Australia Capital Territory (ACT) has a localized school system where all the schools are located within Canberra. The ACT school system is split into five educational levels in ascending order as Pre-School, Primary School (also called K-6), High School (7—10), College (11—12), and University or TAFE.
Tharwa Primary School is the oldest operating school in ACT and it was founded in 1899 (over a century ago). Another school that prided itself as the oldest in ACT was Hall Primary School which was founded in 1911. However, both schools were closed down at the end of the academic year of 2006 in line with the policy of the government of Stanhope Labor.
Judging by Australia’s relative socioeconomic advantage and the amount of money spent on a student, many are of the opinion that the ACT educational system should be far better than it is. Sadly, when such debates arise they rarely go beyond the playground. Beyond government rhetoric and name-calling, a lot can be done to improve the ACT education system.
Past Actions Taken By The Government To Improve Act Education System
In August 2018, the ACT government released a Future Education strategy. The document contained eight points. Highlights of some of the points included empowering teachers, placing students at the centre, and strengthening systems. However, critics condemned the document because little was said about how the government hopes to achieve the points mentioned in the document. The absence of a milestone means anything can be claimed to be a success.
A research places children in the ACT a year behind children from similar educated and wealthy populations in terms of learning. The most recent productivity commission report also mentioned that ACT students from low socioeconomic backgrounds have the third lowest completion rate for year 12.
Ways ACT Education System Can Be Strengthened
Researchers and critics are suggesting ways to strengthen the ACT education system so that the academic level of the students in the state will be on par with that of other students from other parts of the country. In addition to recruiting innovative teachers, the benefits of digital technologies to learning can be exploited to improve the learning abilities of students in the ACT. Some of the suggestions are as follows;
1. Expanding Education Choices In Public Schools
Rather than having a uniform school setting that follows the traditional academic approach, the government should allow for unique schools with a different approach to learning. Freinet pedagogy, play-based learning, inquiry-based learning and so on should be allowed to run side-by-side to give parents more options towards their children’s education.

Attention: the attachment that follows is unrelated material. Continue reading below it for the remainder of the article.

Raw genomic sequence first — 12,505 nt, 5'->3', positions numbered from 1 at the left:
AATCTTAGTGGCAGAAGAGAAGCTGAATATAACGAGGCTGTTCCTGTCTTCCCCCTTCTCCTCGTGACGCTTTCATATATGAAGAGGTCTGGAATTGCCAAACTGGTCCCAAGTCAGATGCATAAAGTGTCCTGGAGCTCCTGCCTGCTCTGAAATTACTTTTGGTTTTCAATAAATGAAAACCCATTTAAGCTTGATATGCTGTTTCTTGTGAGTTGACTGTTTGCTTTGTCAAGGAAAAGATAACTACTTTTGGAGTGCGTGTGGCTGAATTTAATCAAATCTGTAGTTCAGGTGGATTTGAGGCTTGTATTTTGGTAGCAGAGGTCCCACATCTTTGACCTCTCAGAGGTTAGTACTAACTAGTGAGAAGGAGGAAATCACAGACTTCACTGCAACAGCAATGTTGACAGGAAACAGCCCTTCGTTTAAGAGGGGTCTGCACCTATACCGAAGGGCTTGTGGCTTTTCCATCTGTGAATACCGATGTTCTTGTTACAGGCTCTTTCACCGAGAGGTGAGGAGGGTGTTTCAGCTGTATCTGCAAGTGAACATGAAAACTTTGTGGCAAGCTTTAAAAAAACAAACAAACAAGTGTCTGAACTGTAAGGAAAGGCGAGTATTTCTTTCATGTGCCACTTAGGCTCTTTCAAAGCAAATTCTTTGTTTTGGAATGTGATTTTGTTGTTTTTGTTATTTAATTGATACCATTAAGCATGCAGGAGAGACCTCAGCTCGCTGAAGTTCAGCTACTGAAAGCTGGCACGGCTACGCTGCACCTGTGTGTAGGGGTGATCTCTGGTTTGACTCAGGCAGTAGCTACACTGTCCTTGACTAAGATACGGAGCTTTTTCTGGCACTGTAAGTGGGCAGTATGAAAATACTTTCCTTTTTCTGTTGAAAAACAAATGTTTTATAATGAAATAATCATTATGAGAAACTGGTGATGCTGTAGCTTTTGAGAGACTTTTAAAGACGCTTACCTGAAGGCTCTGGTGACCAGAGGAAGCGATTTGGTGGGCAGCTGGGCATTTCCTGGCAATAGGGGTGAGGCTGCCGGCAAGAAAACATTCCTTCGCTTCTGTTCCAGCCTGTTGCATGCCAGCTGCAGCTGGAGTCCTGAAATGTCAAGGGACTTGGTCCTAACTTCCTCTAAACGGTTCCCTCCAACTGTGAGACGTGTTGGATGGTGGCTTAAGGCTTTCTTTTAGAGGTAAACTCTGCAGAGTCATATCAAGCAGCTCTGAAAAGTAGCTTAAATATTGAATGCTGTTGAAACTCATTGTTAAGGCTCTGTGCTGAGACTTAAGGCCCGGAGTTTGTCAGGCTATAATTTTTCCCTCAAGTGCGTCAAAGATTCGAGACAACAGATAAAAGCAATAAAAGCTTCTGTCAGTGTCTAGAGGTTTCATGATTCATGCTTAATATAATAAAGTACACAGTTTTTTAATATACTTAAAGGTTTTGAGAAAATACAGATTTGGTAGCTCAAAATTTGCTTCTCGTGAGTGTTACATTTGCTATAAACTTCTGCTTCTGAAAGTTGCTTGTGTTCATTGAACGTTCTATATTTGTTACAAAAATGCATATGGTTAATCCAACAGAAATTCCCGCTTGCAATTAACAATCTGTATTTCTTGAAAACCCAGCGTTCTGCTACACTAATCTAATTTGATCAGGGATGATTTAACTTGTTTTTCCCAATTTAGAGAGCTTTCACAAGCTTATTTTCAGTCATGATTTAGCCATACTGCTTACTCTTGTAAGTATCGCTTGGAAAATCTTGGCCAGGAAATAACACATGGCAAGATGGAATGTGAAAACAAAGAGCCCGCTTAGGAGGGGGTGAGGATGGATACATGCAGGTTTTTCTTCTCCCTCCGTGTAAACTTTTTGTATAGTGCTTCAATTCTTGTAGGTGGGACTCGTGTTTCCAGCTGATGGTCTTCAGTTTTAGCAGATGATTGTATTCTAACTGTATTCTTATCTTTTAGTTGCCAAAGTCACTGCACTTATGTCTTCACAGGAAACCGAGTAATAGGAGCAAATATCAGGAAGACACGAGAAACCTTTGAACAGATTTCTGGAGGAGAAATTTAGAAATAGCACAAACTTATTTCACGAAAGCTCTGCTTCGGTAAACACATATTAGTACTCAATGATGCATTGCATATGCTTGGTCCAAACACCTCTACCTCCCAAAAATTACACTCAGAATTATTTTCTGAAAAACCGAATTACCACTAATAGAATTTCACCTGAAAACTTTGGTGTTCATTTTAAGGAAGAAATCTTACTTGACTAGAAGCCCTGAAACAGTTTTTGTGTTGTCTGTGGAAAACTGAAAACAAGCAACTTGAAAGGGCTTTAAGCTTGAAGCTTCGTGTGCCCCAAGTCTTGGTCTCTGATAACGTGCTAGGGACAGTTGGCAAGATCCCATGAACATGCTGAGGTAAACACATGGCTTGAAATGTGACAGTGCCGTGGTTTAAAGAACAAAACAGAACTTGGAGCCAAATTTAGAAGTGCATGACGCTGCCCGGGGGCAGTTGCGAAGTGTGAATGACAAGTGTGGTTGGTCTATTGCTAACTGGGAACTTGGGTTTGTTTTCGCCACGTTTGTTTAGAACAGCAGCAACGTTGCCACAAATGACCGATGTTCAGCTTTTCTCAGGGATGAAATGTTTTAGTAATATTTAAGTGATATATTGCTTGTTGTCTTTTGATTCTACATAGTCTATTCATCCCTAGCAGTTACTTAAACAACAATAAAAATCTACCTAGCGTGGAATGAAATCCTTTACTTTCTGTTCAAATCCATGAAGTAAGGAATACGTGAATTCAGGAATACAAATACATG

2. Giving Equal Resources To All Public Schools
It is almost difficult to imagine that some public schools in the ACT have multiple sporting ovals and halls while others have none. It would be a great idea for the government to have an asset register and provide more funds for capital works in schools with fewer facilities. Every child in the ACT should have access to equal facilities regardless of the school they attend.
3. Introducing Early Education For Three-Year-Olds
Research has shown that children from culturally and linguistically diverse (CALD) backgrounds need early childhood education in order to achieve parity in education outcomes compared to those who are not from CALD backgrounds. The ACT government through the Education Minister earlier announced that the government would fun education for three-year-olds but there is no timeframe to when this strategy will commence.
4. Restructuring Schools To Fit Working Parents
In the past, it was a common practice for one of the parents to stay at home and care for the children while the other did all the work to provide for the family. The economy has changed drastically and both parents often work these days to meet the growing economic needs. In addition to caring for their children, the couple also has to care for their ageing parents. Most schools are still designed around the education benchmark of the 1980s. it is important to restructure the school system to accommodate this reality.
5. Returning The Focus Of Education On The Fundamentals
Mathematics, reading, and writing are the most essential fundamentals of any school. Sadly, attention is shifting to ‘events’ and other undirected learning activities that create distractions for students.